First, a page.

“In baseball, there’s only one winner at the end. Survivor is the same. So I’ve been playing this game for a long time, just not on a beach.” – in the helicopter at the start of the episode

On his decision to try and eliminate Garrett:

Probst: “Are you used to making decisions like this, David?”

Samson: “I make decisions like this often, and I’m going with him [grabs Garrett by the shoulder].

Probst: “Wow, you didn’t even think about it…. Standing here that is a surprising choice. What did you base it on?”

Samson: “Focusing on, I’d say, the last two-thirds of the game.”

Probst: “So you’re already looking to the end.”

Samson: “Well, you asked me to make a decision for now, but every decision you make is based on what’s good for now and what’s good for later.”

“J’Tia has taken charge of doing stuff. But she doesn’t do anything, she just barks orders at everybody. In my career, I have a lot of experience working with people who look like they can get things done, but you put a bat in their hands, and they look like Bugs Bunny. And that’s J’Tia.” – David Samson considering himself a fine judge of baseball players

“I’m thinking about Day 39. My biggest concern is I’m not sure what put him on the brain tribe. He hasn’t told us, and that scares me to my very core.” – again trying to justify why he’s so focused on getting rid of Garrett

“I realize it was not a perfect position to be in, and I decided to act with haste and not dither around. And that’s what you have to do, you have to step up. Because, listen, this is a game.” – still more about his decision to try and pick off Garrett in the first 10 minutes of the show.

“In the real world, I may hire you. But in this world, not tonight.” – about J’Tia, as he votes for her to be sent home.

Hilarious and accurate things people say about David Samson:

“I personally never trust a person in a suit, but I like David, so we’ll go with that.” – Kass, on her decision to pick David as the tribe’s leader

“At least both of the other two leaders pretended like they were so sad to pick the other person. But David doesn’t hesitate. He immediately pats me on the back and says “Garrett, you’re the weakest. Which is B.S. I’m stronger than any of them.” – Garrett, after Samson tries to send him home.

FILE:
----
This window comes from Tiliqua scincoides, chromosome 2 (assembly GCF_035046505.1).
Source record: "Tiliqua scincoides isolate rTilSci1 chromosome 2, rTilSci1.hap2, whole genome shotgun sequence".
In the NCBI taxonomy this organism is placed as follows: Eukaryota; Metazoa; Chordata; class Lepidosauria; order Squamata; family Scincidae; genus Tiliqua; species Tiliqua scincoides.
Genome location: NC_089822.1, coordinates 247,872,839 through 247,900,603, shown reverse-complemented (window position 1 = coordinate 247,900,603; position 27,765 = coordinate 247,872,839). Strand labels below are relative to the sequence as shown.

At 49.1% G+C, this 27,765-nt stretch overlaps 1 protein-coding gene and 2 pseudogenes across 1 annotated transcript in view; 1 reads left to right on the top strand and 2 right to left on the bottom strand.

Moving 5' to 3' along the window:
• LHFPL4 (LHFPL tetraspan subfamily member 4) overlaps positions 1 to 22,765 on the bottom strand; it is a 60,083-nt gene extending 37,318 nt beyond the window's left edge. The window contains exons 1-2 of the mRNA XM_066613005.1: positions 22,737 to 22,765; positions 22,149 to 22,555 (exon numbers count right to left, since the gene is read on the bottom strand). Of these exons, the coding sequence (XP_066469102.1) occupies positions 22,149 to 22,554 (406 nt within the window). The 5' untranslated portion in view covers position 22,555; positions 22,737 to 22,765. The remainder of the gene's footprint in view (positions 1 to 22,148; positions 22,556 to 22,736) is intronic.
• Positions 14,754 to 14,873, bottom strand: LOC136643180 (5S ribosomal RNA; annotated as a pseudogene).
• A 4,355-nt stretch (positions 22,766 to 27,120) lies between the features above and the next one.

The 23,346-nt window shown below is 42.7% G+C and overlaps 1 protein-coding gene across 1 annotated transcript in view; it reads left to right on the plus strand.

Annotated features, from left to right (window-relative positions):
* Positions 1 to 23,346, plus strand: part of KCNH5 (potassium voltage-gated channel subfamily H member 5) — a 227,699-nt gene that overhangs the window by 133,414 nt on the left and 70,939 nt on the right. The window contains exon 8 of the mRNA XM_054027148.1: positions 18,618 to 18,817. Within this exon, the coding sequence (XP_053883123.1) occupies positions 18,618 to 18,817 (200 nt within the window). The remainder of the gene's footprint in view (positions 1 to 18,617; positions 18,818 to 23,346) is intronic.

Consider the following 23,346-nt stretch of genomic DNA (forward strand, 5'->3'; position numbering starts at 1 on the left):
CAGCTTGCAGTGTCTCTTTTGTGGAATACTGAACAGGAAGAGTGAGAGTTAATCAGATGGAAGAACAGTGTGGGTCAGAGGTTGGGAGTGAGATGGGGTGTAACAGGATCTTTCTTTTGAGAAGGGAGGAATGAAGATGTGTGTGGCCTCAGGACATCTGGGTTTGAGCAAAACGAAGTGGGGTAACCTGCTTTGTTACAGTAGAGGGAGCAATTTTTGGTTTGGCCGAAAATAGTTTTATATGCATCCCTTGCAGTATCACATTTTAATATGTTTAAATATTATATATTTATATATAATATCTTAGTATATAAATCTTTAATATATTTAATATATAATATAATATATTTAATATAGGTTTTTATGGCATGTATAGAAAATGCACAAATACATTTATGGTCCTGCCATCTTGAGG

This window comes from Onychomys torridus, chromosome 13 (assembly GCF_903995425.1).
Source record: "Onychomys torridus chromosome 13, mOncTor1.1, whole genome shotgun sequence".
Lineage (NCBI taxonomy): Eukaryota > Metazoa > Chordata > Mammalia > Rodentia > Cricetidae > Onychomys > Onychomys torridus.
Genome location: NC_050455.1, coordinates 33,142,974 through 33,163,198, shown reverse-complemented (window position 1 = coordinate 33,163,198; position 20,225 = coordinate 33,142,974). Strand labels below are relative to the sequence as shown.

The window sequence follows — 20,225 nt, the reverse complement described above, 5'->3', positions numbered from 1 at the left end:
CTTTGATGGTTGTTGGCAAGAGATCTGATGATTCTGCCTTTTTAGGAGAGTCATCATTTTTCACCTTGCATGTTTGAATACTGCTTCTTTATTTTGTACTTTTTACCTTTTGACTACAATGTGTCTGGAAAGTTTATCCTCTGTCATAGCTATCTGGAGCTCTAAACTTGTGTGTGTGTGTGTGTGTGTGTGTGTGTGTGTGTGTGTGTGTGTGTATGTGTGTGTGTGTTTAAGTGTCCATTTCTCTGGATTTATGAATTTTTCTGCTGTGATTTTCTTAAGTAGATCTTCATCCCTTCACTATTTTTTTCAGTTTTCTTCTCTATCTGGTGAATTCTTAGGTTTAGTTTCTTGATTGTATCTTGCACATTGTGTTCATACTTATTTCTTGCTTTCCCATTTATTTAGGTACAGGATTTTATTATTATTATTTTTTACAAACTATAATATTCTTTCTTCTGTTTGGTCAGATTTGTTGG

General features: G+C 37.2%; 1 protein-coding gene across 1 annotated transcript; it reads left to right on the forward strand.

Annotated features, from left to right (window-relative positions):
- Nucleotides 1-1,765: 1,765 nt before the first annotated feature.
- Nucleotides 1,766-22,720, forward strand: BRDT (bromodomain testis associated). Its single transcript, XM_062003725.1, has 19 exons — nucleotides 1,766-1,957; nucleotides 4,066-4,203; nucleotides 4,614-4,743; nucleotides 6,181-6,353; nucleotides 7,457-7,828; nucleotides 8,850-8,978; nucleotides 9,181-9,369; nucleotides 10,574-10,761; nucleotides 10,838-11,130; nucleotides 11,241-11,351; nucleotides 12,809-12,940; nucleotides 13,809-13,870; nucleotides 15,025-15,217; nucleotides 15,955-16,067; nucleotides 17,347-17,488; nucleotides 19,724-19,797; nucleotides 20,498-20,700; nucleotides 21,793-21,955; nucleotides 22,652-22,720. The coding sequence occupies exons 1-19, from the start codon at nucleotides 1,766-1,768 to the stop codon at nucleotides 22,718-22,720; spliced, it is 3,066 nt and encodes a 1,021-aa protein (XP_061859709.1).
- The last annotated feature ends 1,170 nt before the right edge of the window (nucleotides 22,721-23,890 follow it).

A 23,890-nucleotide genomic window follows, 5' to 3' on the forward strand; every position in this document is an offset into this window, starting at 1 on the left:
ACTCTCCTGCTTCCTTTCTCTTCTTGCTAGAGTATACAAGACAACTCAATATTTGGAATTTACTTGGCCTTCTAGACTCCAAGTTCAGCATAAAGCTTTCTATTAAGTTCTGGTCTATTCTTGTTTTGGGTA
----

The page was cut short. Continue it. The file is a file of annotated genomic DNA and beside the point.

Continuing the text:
“Without question, David making the asinine decision he did works to my advantage, but he’s clearly a threat to me and I want him out of the game. – Another gem from Garrett

“I don’t know what the hell David was thinking, but I promise you I’m going to do everything in my power to get rid of him.” – Samson’s new arch-enemy, Garrett

“When David came out and said that he was going to pick Garrett, I thought ‘’You’re an idiot. You’re taking the one person who can help us in challenges and you ostracize him already.’” – Spencer, chess champion

“David wants Garrett to go first ,but that’s ridiculous.” – Kass, on the person she chose to ally with, strategically

“He’s pretty shifty, and I don’t know what he has in his back pocket.” – Spencer, accurately pegging David’s personality. Also, David’s from Florida: what’s in his pocket is probably a gun.

More evidence David Samson is incompetent:

Garrett is the next person eliminated despite being the tribe’s strongest physical player, J’Tia tanking another challenge and then petulantly throwing almost all of the tribe’s rice into the fire when she is targeted for elimination. That’s how weak Garrett’s game is. Some big threat, indeed. I’d love to play poker against this idiot.

Quote that sums up the episode:

“We’re not very smart for the brain tribe.” -Kass, as the shelter’s foundation collapses under the weight of one normal-sized person.


Mike Bates co-founded The Platoon Advantage, and has written for many other baseball websites, including NotGraphs (rest in peace) and The Score. Currently, he writes for Baseball Prospectus and co-hosts the podcast This Week In Baseball History. His favorite word is paradigm. Follow him on Twitter @MikeBatesSBN.

Newest Most Voted
Inline Feedbacks
View all comments
AC of DC
9 years ago

Granted, I did not (and will not) watch the program, but I see in the inclusion of a big-mouth business-type more of this pervasive belief that business types — and folks in other walks who believe in Leadership with a capital L — are necessarily intelligent (or at least are perceived as so by the business types that determine network lineups). I have yet to discover any evidence of a correlation between financial/employment success and intellect. Anecdotally: I have the misfortune of residing in a metro region that is heavily peopled, and entirely run, by this type. They’re fucking morons. They’ve spent 6-8 years in college, but remain wholly uneducated; each has just got a title and the conviction that s/he is the smartest person in the world.

At the same time, I expect that this was not contrary to the intent. The producers know they’ve got an anti-intellectual audience who will be only too happy to see that “smart” people are stupid. I expect that they were picked not precisely to fail, but to provide material that could be edited to make them appear like failures. After all, it’s probably not easy to convince someone defined by his high intelligence to appear on a silly gameshow.

Also: Samson is a twit. Bugs Bunny was very good at baseball.

Eric Gagne
9 years ago
Reply to  AC of DC

Taught me that killer changeup